Marking time on collecting
The quality of tags
The State Library of Queensland is asking people to tag photos in Flickr Commons—Pitch in! Become a digital volunteer.
Yes, I’m willing.
Tags are descriptive terms chosen by anybody and applied to a photo. Let’s take the example of a photo filed under headings like koala, or Phascolarctos cinereus, which zoologists would recognise as correct names. Zoologists would also allow descriptive terms like marsupial, or herbivore. But what about tags like bear, or cute, or cuddly?
Tagging is a good way to collect a range of understandings from many people with different points of view and different knowledge. Tagging can produce a useful and sometimes surprising range of descriptive terms. The librarians appear to be encouraging people to enrich the Flickr Commons by tagging. But I wonder if their heart is in it.
On the Pitch in! web page is a black and white photo of four young women working in a garden, with a headline Tag SLQ’s photos in Flickr Commons. Three coloured labels have been applied, apparently to show how tags can add value to photos.
Sending those Parthenon marbles home
British newspapers are reporting that a group of MPs will introduce a bill—The Parthenon Sculptures (Return to Greece) Bill—on the 200th anniversary of the removal of the so-called Elgin marbles from the Parthenon in Athens.
Christopher Hume Moore, photographer
Back in the year two thousand and two, when I started to take a more serious interest in the few old photographs I owned, I uploaded a web gallery of cartes-de-visite by Queensland photographers. By early 2003 there were 18 photographs on display there, representing the work of ten studios.
I have added a photograph of the RMS Normanby to my little stash of steamship carte-de-visite photos with accommodation plans on the back. The photo of the Normanby joins the ones of Hibernian and Denmark which I have already mentioned here.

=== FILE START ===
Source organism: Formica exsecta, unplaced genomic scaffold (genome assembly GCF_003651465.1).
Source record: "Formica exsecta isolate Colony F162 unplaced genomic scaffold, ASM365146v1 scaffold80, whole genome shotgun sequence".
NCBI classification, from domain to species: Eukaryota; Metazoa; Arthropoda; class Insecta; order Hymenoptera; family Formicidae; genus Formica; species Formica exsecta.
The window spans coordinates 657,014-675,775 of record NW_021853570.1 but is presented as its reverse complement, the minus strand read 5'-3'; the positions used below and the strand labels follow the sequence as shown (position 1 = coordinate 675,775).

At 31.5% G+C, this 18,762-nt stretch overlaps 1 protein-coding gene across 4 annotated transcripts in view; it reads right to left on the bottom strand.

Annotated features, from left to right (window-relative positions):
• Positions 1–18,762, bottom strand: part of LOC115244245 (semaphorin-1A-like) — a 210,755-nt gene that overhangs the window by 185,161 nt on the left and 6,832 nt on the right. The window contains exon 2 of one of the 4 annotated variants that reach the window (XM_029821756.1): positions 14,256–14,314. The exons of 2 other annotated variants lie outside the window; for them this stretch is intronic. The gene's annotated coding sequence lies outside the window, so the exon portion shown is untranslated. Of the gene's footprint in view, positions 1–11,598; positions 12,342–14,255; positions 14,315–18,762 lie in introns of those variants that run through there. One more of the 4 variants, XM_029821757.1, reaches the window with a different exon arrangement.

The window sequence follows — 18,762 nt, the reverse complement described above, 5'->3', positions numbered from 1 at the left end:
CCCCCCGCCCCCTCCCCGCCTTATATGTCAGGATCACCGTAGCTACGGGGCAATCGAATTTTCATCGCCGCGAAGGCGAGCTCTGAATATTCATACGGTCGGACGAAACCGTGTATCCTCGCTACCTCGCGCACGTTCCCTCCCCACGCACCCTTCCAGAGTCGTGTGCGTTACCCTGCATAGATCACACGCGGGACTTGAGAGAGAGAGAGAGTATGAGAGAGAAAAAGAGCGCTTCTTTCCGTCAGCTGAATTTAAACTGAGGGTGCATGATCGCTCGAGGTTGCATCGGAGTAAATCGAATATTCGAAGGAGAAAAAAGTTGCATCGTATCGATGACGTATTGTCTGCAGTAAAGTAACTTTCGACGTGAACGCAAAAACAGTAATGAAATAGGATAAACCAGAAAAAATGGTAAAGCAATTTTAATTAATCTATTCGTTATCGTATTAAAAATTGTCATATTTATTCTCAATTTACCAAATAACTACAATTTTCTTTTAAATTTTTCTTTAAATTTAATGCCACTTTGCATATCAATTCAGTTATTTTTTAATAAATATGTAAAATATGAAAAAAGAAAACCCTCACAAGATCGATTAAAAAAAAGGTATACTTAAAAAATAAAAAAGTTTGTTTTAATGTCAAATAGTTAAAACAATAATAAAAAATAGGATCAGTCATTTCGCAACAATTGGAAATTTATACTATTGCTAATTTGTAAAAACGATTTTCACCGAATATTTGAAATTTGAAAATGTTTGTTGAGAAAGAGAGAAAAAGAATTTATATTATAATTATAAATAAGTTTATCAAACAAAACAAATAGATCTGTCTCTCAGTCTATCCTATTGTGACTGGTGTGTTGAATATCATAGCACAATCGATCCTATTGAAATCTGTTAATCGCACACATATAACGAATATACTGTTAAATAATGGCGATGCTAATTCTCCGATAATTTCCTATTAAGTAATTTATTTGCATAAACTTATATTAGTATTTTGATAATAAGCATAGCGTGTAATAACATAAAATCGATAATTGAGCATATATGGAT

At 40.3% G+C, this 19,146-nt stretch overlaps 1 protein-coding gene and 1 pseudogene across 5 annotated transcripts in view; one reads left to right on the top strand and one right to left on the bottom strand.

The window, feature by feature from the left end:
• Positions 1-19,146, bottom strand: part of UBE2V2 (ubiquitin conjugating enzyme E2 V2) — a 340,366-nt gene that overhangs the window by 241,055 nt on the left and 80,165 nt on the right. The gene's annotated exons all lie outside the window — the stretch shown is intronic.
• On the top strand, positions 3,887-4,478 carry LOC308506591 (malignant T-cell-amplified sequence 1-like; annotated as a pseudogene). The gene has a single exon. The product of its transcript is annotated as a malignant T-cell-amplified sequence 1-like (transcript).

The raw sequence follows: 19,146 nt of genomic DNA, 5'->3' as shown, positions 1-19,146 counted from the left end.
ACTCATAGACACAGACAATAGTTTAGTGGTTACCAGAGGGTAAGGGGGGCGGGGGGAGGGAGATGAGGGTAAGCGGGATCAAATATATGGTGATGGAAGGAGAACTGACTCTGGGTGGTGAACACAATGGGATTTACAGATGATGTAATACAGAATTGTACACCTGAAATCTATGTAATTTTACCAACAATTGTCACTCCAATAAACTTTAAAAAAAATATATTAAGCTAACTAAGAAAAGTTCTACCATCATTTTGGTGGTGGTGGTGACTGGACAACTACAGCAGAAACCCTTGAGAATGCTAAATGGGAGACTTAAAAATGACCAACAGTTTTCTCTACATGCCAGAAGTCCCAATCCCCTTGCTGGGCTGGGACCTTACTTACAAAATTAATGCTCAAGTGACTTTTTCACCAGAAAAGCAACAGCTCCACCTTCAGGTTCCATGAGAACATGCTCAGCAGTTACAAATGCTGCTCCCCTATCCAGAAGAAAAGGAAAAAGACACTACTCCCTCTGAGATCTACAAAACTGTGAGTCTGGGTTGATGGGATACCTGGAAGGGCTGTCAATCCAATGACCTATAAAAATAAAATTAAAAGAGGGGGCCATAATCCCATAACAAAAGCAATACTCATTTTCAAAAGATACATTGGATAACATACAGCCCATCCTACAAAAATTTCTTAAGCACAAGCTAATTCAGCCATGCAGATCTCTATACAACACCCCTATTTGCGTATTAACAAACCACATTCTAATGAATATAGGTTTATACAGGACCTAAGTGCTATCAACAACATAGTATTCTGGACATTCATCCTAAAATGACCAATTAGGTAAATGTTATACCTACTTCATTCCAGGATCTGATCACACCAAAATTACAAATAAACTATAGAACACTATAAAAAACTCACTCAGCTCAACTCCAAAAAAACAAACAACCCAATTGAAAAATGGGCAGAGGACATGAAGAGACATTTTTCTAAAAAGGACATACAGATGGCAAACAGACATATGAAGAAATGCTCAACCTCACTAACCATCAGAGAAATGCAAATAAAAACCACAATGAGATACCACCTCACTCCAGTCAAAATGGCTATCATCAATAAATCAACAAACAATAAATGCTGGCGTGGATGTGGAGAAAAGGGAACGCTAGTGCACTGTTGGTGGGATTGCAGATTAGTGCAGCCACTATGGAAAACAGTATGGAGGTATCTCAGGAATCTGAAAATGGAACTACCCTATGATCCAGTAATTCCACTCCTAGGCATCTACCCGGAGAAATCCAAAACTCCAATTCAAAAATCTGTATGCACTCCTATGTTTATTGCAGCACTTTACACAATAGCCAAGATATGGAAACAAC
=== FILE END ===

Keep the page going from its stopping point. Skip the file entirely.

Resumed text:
The Normanby has a special interest for me because of its connection with Queensland, and the colonial government’s efforts to develop the northern shipping route that linked the colony to Asia and Europe through the Torres Strait. Before this route was opened, most ships from overseas arrived in Queensland only after calling at the southern colonies. The government built port facilities, dredged rivers, erected lighthouses, and offered profitable contracts to shipping companies to carry mail along this route.
The first of these contracts was awarded to the Eastern & Australian Mail Steam Co, a company formed in 1873 to operate a four-weekly mail and passenger service from Sydney to Brisbane, Batavia (now Jakarta), Singapore and Hong Kong. One of the first ships in the company’s fleet was the RMS Normanby, built in Glasgow and launched in 1874. The prefix RMS stood for Royal Mail Ship, a mark of quality and reliability.
Hints for visitors
Taking off your shoes, before you go into a room, can change your frame of mind. That simple ritual can concentrate your attention on the space you are entering.